Illegal phoenixing reforms mean new restrictions on director resignations

  • As of 18 February, amendments to the illegal phoenixing legislation to prevent the improper backdating of director resignations are in force.
  • While these reforms are targeted at illegal phoenixing, their application is broad and will impact on ordinary directors and companies.
  • This article examines the changes and looks at the impact on directors and companies.

letter of resignation

In February 2020, the Treasury Laws Amendment (Combating Illegal Phoenixing) Act 2020 (Act) was introduced to target phoenixing, where directors transfer company assets to a new entity, leaving old debts and unpaid creditors with the old company. The Act introduced a raft of new measures designed to improve director accountability, introduce new criminal and civil penalties and grant new powers to the Australian Securities and Investments Commission (ASIC). Among these changes were amendments designed to prevent the improper backdating of director resignations and ensure that companies are not improperly left without directors, however, their commencement was initially deferred.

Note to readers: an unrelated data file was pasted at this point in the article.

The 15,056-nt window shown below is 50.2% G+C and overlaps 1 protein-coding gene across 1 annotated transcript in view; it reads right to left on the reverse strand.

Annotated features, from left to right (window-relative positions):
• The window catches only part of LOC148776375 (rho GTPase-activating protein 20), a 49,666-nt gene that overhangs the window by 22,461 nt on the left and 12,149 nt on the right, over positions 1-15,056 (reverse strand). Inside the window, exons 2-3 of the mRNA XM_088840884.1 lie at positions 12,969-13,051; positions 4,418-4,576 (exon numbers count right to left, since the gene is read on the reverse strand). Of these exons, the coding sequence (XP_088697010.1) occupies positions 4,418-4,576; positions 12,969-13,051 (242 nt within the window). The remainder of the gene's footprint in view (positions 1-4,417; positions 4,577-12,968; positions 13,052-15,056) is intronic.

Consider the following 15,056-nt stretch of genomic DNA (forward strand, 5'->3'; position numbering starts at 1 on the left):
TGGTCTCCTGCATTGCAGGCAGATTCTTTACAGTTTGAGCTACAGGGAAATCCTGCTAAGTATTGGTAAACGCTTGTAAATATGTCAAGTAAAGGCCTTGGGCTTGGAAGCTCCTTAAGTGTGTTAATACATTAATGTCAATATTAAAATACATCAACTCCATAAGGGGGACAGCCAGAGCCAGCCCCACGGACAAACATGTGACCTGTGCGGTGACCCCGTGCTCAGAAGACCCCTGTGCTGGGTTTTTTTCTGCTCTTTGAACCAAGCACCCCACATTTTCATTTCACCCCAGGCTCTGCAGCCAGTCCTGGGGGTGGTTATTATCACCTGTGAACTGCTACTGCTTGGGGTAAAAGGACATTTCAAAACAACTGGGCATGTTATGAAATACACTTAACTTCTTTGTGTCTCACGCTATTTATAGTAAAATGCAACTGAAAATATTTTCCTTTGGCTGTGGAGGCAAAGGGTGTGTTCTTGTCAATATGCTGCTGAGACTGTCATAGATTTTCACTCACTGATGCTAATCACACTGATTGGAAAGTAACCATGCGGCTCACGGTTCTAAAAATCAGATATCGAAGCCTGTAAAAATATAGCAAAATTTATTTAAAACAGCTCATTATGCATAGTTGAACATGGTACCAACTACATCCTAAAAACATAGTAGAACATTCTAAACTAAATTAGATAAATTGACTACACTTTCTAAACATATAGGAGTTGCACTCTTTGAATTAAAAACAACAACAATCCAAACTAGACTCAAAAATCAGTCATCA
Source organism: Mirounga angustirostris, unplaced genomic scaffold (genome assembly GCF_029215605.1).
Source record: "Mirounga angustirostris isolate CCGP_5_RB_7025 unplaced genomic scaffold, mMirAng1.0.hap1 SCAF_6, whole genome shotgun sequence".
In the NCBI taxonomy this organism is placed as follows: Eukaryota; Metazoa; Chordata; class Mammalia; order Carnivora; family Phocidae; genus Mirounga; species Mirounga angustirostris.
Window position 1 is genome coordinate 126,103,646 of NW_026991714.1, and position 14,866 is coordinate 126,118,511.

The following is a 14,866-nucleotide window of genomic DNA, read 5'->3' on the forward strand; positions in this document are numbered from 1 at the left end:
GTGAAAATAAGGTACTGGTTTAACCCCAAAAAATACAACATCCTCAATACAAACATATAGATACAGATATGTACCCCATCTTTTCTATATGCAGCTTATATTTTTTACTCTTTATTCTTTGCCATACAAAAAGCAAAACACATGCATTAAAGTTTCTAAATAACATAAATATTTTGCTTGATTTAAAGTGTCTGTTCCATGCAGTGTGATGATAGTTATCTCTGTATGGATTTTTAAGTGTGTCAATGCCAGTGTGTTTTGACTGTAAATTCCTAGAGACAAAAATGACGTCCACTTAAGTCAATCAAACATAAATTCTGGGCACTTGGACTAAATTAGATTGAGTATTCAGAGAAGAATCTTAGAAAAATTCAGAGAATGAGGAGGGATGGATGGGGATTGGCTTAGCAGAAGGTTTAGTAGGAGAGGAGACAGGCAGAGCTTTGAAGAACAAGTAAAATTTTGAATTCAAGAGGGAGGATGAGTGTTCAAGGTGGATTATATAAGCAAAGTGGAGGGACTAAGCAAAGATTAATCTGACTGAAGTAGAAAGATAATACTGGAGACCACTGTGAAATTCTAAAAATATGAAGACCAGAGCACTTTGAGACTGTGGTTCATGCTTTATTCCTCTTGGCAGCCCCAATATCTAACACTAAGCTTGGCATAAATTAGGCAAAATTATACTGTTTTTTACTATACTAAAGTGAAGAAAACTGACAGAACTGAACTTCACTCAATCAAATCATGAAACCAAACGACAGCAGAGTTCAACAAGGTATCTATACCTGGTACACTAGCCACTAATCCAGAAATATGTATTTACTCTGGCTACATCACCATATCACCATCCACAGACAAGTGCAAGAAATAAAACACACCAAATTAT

As of 18 February 2021, these remaining measures — which are of relevance to all directors — will now come into force. In this article, we briefly revisit these changes and look at the impact on directors and companies going forward.

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